Volume 7 | Issue 6 | Year 2004

Automakers increasingly outsource not just parts production but design and manufacturing of components, whole assemblies and entire systems.

“Customers are relying on suppliers to do more and be full service with the capability to design a part or system, to develop it, prototype it, and do all the testing and the long-term production,” says Mark Stoddart, chief technology development officer and vice president of marketing for Canada-based Linamar Corporation. “It’s a way for auto makers to reduce their supply base by working with suppliers that have that full capability.”

The continuing trend plays to Linamar’s strengths. The $1.5 billion (2003 sales) company has integrated its R&D capabilities while making capital investments in many of its more than 30 plants in the U.S., Canada, Mexico, Germany and Hungary. (Another manufacturing facility is under development to support customers in China.)

Conventional wisdom in the auto industry is to focus on European and Asian carmakers for future business since the Big Three are losing market share. But Linamar is committed to serving American automakers. Even though the pie may be shrinking, the outsourced piece – Linamar’s business – is widening.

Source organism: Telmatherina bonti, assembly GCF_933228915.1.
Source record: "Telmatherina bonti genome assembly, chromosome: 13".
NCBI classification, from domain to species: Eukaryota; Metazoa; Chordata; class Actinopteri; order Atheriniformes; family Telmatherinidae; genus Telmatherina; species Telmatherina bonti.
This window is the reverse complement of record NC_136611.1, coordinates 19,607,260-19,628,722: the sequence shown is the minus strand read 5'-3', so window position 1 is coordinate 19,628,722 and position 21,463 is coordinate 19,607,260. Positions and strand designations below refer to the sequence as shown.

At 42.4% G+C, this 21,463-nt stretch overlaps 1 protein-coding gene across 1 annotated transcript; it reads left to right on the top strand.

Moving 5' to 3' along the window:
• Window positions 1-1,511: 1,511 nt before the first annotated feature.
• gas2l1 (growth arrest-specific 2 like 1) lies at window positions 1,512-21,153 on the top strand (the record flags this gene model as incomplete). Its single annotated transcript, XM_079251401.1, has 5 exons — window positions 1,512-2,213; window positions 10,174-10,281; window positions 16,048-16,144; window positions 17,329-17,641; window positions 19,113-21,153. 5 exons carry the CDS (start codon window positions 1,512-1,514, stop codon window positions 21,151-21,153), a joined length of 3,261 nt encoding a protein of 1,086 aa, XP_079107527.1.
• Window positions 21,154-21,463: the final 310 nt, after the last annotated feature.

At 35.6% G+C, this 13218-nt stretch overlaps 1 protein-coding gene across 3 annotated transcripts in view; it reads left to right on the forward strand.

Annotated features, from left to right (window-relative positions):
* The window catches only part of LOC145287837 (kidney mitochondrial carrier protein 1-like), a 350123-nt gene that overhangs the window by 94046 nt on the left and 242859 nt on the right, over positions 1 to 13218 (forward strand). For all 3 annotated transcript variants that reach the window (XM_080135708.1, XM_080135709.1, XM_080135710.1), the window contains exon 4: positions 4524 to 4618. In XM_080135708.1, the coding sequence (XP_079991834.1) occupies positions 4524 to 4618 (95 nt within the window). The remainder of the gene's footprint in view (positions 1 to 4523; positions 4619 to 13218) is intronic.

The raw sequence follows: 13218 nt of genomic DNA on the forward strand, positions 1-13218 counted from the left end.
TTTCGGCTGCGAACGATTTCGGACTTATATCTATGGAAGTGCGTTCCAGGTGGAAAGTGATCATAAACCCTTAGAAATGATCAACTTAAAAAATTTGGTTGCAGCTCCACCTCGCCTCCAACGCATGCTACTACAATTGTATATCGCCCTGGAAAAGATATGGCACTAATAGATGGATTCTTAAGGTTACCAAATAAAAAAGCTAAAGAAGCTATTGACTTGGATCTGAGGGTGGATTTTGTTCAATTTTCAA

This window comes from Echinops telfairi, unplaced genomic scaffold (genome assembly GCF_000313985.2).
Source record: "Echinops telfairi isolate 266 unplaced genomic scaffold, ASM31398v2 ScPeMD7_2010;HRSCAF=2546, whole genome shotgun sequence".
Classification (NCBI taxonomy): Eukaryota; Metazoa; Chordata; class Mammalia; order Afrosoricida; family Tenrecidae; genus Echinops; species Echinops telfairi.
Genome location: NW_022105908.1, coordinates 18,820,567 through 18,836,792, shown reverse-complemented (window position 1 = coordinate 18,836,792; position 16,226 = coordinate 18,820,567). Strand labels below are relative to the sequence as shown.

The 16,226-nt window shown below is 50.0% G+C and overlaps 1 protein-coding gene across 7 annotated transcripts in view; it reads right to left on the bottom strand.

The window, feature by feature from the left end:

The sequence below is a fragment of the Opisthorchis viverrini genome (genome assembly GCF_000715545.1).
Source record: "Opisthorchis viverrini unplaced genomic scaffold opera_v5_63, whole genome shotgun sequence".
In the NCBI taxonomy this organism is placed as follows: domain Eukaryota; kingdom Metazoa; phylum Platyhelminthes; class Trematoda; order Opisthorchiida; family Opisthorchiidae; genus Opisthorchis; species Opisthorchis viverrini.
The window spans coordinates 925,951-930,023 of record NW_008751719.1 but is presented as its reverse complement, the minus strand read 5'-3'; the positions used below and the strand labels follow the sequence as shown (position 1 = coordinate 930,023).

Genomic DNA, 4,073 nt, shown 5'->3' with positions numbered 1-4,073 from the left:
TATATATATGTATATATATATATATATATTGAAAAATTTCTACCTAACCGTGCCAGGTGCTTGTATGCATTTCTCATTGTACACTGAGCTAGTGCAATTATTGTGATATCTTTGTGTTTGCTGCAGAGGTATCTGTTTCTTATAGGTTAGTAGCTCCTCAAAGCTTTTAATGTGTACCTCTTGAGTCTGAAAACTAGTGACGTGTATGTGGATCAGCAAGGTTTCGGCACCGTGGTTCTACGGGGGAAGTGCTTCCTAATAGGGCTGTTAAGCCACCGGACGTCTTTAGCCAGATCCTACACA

“The outsourcing trend helps us grow by reducing the supply base,” Stoddart notes.

It turns out that only about 20 percent of engine and automatic transmission parts production is outsourced – automakers do the rest themselves. But therein lies the opportunity.

“There is a huge amount of new business out there as auto makers increase the outsourcing effort because they need to become more and more competitive with the Japanese and Asian car companies,” he says. “To do that, they’ve got to outsource to get lower costs and better quality components.”

Project Projections
A recent example of Linamar’s contribution to its customers is an innovative transmission project for Ford and General Motors. Linamar provided significant design and development of various components and machined assemblies that went into the state-of-the-art, six-speed automatic transmissions. Production of the components begins in 2005.

“Ford was looking at a baseline design of the transmission and they pre-sourced suppliers that they thought had the capability to develop the components,” Stoddart says. “They chose us to meet higher performance standards of increased horsepower and torque. We took their individual components, improved them, built prototypes and did testing to prove that we were able to meet the new criteria.”